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Ithaka S+R Faculty Survey Response: Open Access

by | Oct 29, 2019 | 0 comments


Faculty Prefer Open Access, but What Type and How Do We Get There?

By Dave S. Ghamandi, Open Publishing Librarian, University of Virginia

My experience at the University of Virginia (UVa) generally matches the Ithaka S+R executive summary findings on open access (OA) publishing. I say this as a librarian who has done scholarly communication work at UVa for seven years and previously at the University of North Carolina at Chapel Hill. I recognize that faculty are heterogenous—within the same department and especially across different universities. I also analyze and interpret the results of the faculty survey from the perspective of someone who manages UVa’s new open access press, Aperio.

Unsurprisingly, the faculty survey confirmed that there’s a mismatch between incentives and desired behavior. The promotion and tenure system, or at least perceptions of its criteria, heavily influence faculty’s decision-making regarding publishing; more so among younger faculty. Choices of where and how to publish are done largely with the aim of creating currency in an academic prestige economy. This is reflected in the survey’s finding that a majority of faculty find a journal’s impact factor or “excellent academic reputation” to be highly important characteristics. The survey indicates that younger faculty are less likely than older peers to know the promotion and tenure criteria at their school, but both groups are well-attuned to the politics of the prestige economy. Strikingly, when choosing highly important characteristics, younger faculty are more than twice as likely to choose impact factor and journal reputation than open access. However, this all conflicts with the finding that 64% of faculty “would be happy to see” an all open access publishing system. It is encouraging, though, to see this number rise from 57% in just a few years. I’ve had many faculty members contact me over the years to express a desire to make their work open access and to explore options. Most of their articles end up behind a paywall because they fail to find a suitable-enough OA journal to bolster their next promotion package or they find hybrid article-processing fees to be exorbitant.

Even though the prestige economy is well-entrenched, the ground is shifting underneath it. Prestige is pricey. As more libraries cancel the so-called “big deal” packages, faculty with begin to find that their campuses subscribe to fewer of their desired journals. This is likely to happen at my university in the coming years. Tension is continuing to mount in the system because, while traditional incentives remain the norm, a majority of faculty want the broadest possible readership for their work as a way of maximizing their research findings. They want an all-OA system, but personal desire and individual choices can’t bring that into existence. For structural change to occur, faculty would need to develop and exercise collective agency and do so in cooperation with librarians and others. While the rising number of faculty who “would happy to see” an all-OA system is a sign that they recognize the personal and public benefits of OA, it doesn’t guarantee imminent change. Proposed programs such as Medicare-for-all and free tuition at public colleges do well in polls, but popularity alone doesn’t alter well-established systems.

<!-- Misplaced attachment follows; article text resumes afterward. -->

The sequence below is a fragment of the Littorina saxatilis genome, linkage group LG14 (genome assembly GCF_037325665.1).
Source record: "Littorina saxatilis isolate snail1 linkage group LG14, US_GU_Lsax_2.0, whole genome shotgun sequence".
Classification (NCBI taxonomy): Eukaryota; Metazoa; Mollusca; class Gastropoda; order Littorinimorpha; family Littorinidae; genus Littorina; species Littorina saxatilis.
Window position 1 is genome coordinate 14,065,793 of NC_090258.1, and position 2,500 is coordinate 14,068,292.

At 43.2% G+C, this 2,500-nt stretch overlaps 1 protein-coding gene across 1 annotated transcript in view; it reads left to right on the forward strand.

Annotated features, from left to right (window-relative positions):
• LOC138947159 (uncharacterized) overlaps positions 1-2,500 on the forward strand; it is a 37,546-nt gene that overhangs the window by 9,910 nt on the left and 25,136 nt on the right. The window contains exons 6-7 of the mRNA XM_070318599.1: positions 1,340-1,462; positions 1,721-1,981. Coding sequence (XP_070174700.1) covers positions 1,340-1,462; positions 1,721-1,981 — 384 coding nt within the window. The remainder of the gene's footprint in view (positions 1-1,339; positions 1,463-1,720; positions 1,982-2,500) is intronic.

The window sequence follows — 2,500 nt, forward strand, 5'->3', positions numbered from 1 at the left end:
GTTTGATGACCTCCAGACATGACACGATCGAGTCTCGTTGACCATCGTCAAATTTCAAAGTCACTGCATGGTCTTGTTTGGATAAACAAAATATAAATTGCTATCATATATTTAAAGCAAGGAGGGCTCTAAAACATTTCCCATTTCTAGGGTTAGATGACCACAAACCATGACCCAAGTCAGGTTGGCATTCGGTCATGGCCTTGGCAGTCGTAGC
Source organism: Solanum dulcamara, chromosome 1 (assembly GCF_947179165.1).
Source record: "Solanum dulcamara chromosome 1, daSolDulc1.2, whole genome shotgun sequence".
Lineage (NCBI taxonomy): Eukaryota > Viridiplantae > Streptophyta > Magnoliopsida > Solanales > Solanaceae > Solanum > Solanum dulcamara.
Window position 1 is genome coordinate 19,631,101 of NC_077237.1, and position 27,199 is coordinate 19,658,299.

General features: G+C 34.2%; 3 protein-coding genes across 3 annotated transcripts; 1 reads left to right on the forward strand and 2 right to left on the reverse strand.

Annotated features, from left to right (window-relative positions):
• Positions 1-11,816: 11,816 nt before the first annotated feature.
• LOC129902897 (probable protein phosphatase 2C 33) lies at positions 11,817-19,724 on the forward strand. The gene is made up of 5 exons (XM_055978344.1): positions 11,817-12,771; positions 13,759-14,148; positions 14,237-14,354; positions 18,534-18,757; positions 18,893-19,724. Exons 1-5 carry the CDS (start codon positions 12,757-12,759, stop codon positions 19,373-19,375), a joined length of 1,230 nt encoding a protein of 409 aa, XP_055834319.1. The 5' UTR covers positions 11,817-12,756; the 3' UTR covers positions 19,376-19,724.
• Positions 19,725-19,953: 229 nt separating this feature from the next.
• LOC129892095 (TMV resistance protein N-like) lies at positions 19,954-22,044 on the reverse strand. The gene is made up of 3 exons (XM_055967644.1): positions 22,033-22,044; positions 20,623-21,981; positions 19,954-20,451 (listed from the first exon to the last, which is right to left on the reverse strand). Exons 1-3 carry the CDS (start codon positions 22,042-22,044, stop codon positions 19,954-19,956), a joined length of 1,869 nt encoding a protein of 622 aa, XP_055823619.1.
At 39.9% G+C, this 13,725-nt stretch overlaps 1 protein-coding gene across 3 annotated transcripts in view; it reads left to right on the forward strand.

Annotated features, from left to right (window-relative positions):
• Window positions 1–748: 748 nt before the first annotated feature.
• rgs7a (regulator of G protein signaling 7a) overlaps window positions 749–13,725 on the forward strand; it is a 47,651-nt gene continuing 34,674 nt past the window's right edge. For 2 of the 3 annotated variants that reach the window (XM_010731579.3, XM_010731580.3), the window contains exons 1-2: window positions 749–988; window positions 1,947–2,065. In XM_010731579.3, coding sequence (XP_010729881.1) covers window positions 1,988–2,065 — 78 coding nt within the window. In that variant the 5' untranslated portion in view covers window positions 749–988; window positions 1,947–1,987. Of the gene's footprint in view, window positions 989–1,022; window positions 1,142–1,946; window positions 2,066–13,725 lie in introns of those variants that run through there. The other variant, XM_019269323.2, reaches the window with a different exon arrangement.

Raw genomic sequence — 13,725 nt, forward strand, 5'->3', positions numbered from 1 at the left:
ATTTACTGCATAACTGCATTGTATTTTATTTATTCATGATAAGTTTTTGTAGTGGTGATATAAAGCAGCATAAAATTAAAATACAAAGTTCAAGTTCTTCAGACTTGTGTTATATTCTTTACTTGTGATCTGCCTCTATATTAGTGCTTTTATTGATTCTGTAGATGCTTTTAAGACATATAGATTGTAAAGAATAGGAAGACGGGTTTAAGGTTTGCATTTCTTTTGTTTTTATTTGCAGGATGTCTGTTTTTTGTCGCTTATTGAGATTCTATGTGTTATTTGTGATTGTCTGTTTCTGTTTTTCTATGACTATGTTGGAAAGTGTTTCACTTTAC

As with all surveys, many questions are left unasked and there’s plenty of room for further inquiry. Nearly two-thirds of faculty “would be happy to see” an all-OA system, but what do they envision? Open access is a catch-all term that encompasses a spectrum of social, political, and economic beliefs. The survey indicates that faculty would be happy to keep the current publishers in an all-OA system, but is that financially possible? Faculty dislike article-processing charges (APC), so maybe they prefer and are better served by a democratic, distributed, cooperative, and no-APC system. As such, it would also be interesting to know what subset of the faculty who favor an all-OA system are willing to act on that desire and organize with others. Which subset is willing to take risks and adopt new modes of solidarity to build such a system? Based on experience, I suspect this is a much smaller number, but they wouldn’t be alone. Faculty could get involved with one of the OA efforts led by researchers and scholars such as the Open Library of Humanities, Fair Open Access Alliance (MathOA, LingOA, & PsyOA), and ScholarLed. There are more opportunities than before to work with campus-based OA publishing services and members of the Library Publishing Coalition. Relatedly, Glossa and Quantitative Science Studies successfully flipping to OA demonstrate that faculty have the power to change the course of scholarly publishing. The Ithaka S+R survey results reveal contradictions in attitudes and behaviors regarding scholarly publishing and conform to my experiences. The answers reveal tensions between rewards and incentive structures, the high cost of the prestige economy, and a desire to have one’s work as widely disseminated and read as possible. The survey’s main finding—that a majority of faculty favor an all-OA system—is a heartening one, but it also belies the difficulty in building an OA publishing system that remains accountable to researchers and scholars. A system that serves faculty well could never be created for them. It can only be created by faculty who claim responsibility for the future of scholarly publishing and who struggle together. This would be the only way to prevent an APC-dominant system from taking hold, which is something the survey shows faculty don’t favor.

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